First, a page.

Johnson, in particular, has previously voted in favor of legislation that would have substantially reformed the 702 program with more privacy protections.
Although unusual bipartisan support for reforming Section 702, sources familiar with the negotiations say pro-privacy amendments have a history of dying in backroom deals. An amendment proposed last summer to prohibit the US military from tracking Americans’ cellphones without a warrant was shot down in a closed-door session despite winning broad support in the House. Another amendment – which would do little to disrupt the work of local government watchdogs – also gained support in the House two years ago. But even this half-step finally found itself in the cut after the negotiations were moved to rooms open to the public or the press.
The effectiveness of this latest round of pro-privacy bipartisanship has come as a surprise to many in the national security establishment. Congressional sources say that a year ago, only weak resistance to the reauthorization of surveillance was expected. Even its biggest detractors openly acknowledge that the 702 program is likely to be vital to US national defense, critical to investigations into terrorist threats, espionage activities, and the constant stream of cyberattacks aimed at those US companies and national infrastructure.
On the contrary, a serious challenge to the continuation of the program under status-quo conditions arose in the fall of 2023. Added to the sudden fight in the House speakership in October, the orderly reauthorization of Section 702 became a far-fetched fantasy. Working groups established by the House to find common ground eventually disbanded, leaving only two visible factions in their wake: One, which believes the FBI should apply for warrants before accessing US calls, texts, and emails intercepted by US spies. And another said the warrants were too burdensome for investigators.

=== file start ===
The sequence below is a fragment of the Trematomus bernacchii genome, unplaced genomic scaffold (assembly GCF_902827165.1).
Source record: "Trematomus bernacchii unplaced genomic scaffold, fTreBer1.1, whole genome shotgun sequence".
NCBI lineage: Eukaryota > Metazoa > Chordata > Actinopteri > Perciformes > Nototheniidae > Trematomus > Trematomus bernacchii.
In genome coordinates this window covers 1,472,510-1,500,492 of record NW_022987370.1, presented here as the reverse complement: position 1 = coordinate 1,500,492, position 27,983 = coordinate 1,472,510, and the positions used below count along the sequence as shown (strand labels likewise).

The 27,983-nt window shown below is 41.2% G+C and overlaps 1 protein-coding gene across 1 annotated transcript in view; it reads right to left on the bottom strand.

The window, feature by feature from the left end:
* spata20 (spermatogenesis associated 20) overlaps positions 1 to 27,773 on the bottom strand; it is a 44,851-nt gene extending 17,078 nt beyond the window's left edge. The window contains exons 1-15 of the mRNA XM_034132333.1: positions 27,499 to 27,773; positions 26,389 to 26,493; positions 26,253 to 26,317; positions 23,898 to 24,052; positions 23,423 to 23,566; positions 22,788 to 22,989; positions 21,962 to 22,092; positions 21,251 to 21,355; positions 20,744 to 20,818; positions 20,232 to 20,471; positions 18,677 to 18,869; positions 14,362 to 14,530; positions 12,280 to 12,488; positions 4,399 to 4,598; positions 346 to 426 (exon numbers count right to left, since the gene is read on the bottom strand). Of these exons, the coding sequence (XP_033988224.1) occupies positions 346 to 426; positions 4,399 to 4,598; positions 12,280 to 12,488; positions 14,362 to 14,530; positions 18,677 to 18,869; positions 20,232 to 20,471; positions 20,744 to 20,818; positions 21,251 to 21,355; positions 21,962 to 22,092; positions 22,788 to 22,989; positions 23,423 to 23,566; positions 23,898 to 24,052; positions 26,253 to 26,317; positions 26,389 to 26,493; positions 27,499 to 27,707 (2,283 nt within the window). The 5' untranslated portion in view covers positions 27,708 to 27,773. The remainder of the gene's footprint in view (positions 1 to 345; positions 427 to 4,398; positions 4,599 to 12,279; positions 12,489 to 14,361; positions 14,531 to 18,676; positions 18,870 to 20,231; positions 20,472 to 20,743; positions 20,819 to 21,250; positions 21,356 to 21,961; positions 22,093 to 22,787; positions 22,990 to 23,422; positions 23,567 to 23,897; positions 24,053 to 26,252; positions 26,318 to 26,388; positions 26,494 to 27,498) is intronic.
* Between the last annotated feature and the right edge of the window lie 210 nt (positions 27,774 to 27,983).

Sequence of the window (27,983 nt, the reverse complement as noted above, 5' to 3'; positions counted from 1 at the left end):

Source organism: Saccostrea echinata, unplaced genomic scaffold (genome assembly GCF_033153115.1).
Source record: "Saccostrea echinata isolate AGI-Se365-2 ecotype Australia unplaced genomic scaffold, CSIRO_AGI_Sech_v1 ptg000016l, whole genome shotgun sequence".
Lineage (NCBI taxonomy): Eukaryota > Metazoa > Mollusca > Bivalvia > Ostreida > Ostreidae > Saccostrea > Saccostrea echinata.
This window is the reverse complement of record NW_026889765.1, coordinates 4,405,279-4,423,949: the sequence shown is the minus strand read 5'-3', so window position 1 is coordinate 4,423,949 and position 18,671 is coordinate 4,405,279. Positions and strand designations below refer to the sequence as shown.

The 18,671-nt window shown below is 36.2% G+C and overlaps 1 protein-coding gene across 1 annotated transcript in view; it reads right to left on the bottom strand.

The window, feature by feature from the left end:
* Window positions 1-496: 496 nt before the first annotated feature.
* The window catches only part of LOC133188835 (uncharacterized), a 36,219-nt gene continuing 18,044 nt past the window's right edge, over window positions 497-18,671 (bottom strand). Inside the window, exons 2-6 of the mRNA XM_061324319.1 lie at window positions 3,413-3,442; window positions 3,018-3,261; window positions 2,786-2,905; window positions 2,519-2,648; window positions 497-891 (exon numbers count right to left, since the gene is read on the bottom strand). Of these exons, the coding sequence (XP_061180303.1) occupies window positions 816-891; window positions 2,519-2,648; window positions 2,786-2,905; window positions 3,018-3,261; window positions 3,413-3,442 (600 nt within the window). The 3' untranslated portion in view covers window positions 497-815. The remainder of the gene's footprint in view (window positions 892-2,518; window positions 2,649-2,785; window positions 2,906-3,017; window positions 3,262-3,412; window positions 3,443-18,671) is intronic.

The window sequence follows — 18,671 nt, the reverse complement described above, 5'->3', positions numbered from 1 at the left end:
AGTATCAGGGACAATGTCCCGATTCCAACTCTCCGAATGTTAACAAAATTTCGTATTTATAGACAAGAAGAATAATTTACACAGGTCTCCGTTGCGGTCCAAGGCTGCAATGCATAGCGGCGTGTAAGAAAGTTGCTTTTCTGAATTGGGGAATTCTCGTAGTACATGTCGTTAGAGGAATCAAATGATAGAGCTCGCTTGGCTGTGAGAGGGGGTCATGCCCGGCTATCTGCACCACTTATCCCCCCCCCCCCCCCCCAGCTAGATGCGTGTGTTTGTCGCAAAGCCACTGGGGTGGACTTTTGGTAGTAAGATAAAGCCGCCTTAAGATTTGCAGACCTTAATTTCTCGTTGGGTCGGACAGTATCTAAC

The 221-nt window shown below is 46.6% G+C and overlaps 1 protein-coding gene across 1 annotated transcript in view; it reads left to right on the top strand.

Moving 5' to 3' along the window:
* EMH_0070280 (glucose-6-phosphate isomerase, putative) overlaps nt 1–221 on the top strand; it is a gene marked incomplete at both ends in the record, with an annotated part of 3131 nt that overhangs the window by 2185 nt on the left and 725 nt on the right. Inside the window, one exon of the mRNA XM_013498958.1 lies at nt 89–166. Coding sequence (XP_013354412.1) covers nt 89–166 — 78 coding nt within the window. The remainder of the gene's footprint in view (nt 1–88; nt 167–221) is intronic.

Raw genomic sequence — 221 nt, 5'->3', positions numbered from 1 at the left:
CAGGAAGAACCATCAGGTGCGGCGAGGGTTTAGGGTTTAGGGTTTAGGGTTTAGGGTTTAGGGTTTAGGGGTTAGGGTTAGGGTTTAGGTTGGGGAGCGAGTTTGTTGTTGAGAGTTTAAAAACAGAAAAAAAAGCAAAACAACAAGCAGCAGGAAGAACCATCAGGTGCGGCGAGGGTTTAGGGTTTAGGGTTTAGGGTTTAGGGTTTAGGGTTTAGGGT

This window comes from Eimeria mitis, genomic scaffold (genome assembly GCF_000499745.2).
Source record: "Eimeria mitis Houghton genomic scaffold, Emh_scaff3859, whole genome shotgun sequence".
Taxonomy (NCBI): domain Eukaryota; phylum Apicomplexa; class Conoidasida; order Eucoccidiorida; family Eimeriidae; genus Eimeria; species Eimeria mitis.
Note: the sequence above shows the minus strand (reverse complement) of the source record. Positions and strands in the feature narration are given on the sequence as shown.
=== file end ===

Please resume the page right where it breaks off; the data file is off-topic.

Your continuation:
What has been considered a compromise since then can best be described as a “rounding error.” Lawmakers opposed to the warrants agreed in December that the FBI must obtain a warrant before accessing 702 data in investigations that lack a foreign component. But of the hundreds of thousands of Americans questioned by the bureau each year, only a small fraction fall into this category—less than 1 percent, according to some civil liberties experts.
Section 702 The program was last extended in December through April, when certifications issued by the Foreign Intelligence Surveillance Court expire, ending a requirement that American companies cooperate with the wiretap needs of the intelligence community. Some experts predict that the intelligence community may begin applying for new certifications as early as next month, allowing monitoring to continue uninterrupted for an additional that year, even if Congress fails to act.
It’s often the last resort of congressional leaders to block privacy-enhancing bills from reaching the floor for a vote—even if the result is that a surveillance program is suddenly disallowed by Congress. Allowing a program to expire is often better than allowing a vote to take place if it risks enshrining unwanted restrictions in the law.
Ended surveillance programs can find ways to continue. US lawmakers introduced bills twice last year, for example, with measures aimed at banning FBI surveillance techniques that were technically made illegal four years after Congress failed to authorize them. also in Section 215: a package of monitoring tools provided by the 9/11-era Patriot Act legislation.
House leaders—Democrats at the time—faced similar popular opposition to continuing 215 surveillance under status-quo conditions. Rather than risk a vote that could permanently kill the programs, it was simply allowed to expire. Since then, the FBI has continued to use its own surveillance techniques, every year, “grandfathering” a set of new cases.